A new study published online in the journal AIDS uses mathematical models to predict the potential impact of treating discordant couples with antiretroviral therapy, according to a Columbia University Mailman School of Public Health press release. Researchers from ICAP at the Mailman School and UCLA’s Center for Biomedical Modeling made predictions…
Four years after the Lancet “published a special series on global mental health, highlighting the gap in provision between rich countries and the rest of the world,” the journal has published a new series, including an “editorial accompanying the series, welcom[ing] the initiatives in global mental health in the past four years, but [saying] ‘there is still a long way to go and many challenges to face,'” IRIN reports (10/18).
In this Guardian opinion piece, the newspaper’s health editor, Sarah Boseley, responds to the positive results of a large-scale clinical trial of an experimental malaria vaccine reported on Tuesday and recaps other strides made against the disease in recent years, writing that “there is a way to go yet, with more results from the trial to come, and many uncertainties, including how much this vaccine will cost and who will be persuaded to pay.”
Experimental Vaccine Halves Risk Of Malaria In African Children, Results Of Large Clinical Trial Suggest
“An experimental vaccine from GlaxoSmithKline halved the risk of African children getting malaria in a major clinical trial, making it likely to become the world’s first shot against the deadly disease,” according to a study “presented at the Bill & Melinda Gates Foundation’s Malaria Forum conference in Seattle and published simultaneously in the New England Journal of Medicine” on Tuesday, Reuters reports. Analysis of data from the first 6,000 children to participate in “a final-stage Phase III clinical trial conducted at 11 trial sites in seven countries across sub-Saharan Africa … found that after 12 months of follow-up, three doses of RTS,S reduced the risk of children experiencing clinical malaria and severe malaria by 56 percent and 47 percent, respectively,” the news service writes (Kelland, 10/18). The vaccine was developed by GlaxoSmithKline (GSK) in partnership with the PATH Malaria Vaccine Initiative, and the study was partially funded by the Gates Foundation, Inter Press Service notes (Whitman, 10/18).
“Vitamin D is needed to activate the immune system’s response to tuberculosis (TB),” a finding that “could lead to new treatments for the lung disease,” researchers from the University of California in Los Angeles (UCLA) said in a study published Wednesday in the journal Science Translational Medicine, Agence France-Presse reports. “Researchers have long known that vitamin D plays a role in the body’s response to TB, but the study … shows it must be present in adequate levels to trigger the immune response,” AFP writes.
The National Institutes of Health (NIH) has awarded United Therapeutics Corporation a contract for up to $45 million over five years “to help develop a potential oral treatment for viruses like influenza and the mosquito-borne tropical fever dengue,” the Associated Press/Washington Post reports (10/10). The funding comes from NIH’s National Institute of Allergy and Infectious Diseases and will be used “for studies directed at the development of a broad-spectrum antiviral drug based on [United Therapeutics'] glycobiology antiviral platform,” according to a press release from United Therapeutics, which adds, “Funding will support the development of a candidate compound through preclinical safety and efficacy studies toward potential clinical trials against dengue” (10/10).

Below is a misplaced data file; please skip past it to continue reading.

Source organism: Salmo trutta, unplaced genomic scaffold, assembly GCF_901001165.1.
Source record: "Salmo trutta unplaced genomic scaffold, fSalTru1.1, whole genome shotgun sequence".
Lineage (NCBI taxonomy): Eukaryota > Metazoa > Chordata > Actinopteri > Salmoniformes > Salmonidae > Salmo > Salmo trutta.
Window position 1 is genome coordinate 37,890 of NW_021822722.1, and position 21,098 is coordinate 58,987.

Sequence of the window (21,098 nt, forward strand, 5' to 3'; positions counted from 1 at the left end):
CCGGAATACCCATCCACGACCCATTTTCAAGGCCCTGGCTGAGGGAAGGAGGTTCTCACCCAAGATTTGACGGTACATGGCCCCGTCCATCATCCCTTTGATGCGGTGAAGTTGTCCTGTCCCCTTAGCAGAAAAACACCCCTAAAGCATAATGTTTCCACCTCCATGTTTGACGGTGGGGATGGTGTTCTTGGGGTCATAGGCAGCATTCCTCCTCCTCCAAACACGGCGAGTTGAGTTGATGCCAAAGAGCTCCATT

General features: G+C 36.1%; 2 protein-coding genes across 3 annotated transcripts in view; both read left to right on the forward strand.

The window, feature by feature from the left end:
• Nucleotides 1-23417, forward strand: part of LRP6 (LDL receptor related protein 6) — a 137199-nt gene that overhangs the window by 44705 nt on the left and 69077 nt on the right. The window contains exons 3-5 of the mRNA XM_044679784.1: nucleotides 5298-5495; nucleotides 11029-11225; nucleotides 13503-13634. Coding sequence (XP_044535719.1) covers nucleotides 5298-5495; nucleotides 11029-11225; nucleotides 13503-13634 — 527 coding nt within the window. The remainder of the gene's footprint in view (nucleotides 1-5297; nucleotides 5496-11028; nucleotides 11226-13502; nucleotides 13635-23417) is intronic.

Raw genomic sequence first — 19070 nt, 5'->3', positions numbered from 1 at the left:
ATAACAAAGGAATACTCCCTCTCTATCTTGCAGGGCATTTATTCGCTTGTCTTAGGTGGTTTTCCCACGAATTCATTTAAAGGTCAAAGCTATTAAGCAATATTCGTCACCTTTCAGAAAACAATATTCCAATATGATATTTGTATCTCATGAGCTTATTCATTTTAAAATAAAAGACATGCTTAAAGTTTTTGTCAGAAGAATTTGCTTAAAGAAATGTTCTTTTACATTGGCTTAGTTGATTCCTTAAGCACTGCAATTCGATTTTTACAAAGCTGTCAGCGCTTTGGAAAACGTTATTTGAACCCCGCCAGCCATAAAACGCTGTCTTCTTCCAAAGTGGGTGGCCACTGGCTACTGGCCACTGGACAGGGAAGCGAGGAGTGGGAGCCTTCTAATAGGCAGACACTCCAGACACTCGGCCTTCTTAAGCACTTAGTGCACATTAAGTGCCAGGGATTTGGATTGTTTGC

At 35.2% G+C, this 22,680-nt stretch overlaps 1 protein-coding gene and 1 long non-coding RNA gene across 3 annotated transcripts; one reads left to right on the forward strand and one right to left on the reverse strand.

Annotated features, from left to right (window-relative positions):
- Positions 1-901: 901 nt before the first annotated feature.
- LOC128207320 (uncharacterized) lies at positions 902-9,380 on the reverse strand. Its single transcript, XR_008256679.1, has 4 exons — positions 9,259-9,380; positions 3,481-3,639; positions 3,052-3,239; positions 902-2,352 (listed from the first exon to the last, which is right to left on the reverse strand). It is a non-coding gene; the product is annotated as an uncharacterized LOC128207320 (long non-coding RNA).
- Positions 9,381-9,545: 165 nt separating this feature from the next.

“An attenuated, or weakened, strain of Chlamydia trachomatis bacteria can be used as a vaccine to prevent or reduce the severity of trachoma, the world’s leading cause of infectious blindness, suggest findings from a National Institutes of Health (NIH) study in monkeys,” an NIH press release reports. The study, published in the Journal of Experimental Medicine on Tuesday, used cynomolgus macaque monkeys in the experiment “because their immune responses closely predict those of humans,” the press release states. “If this approach demonstrates continued success, the implications could be enormous for the tens of millions of people affected by trachoma, a neglected disease of poverty primarily seen in Asia and sub-Saharan Africa,” said Anthony Fauci, director of the National Institute of Allergy and Infectious Diseases at NIH, according to the press release (10/10).
Fred Sawe, deputy director of the Kenya Medical Research Institute/Walter Reed Project HIV Program in Kericho, Kenya, and Mitchell Warren, executive director of AVAC: Global Advocacy for HIV Prevention, report in Global Health Magazine that “[t]he Department of the Army is set to slash 73 percent of the U.S. Military HIV…
Experts Take Study On Contraceptive Use, HIV Risk Seriously But Warn About Drawing Conclusions Prematurely Because Of Study's 'Methodological Weaknesses'
In this post in RH Reality Check, Jodi Jacobson, editor-in-chief of the blog, responds to an article published in the New York Times on Tuesday regarding a study suggesting that “HIV-negative women using injectable contraception might face a two-fold risk of acquiring HIV from their infected partners, and that HIV-positive women using…
This post in the Malaria Policy Center blog recaps a Tuesday Capitol Hill briefing, hosted by Senators Chris Coons (D-Del.) and Roger Wicker (R-Miss.), co-chairs of the Senate Working Group on Malaria, “that highlighted research and development advancements by the U.S. military and U.S. academic institutions to develop the tools to eliminate malaria…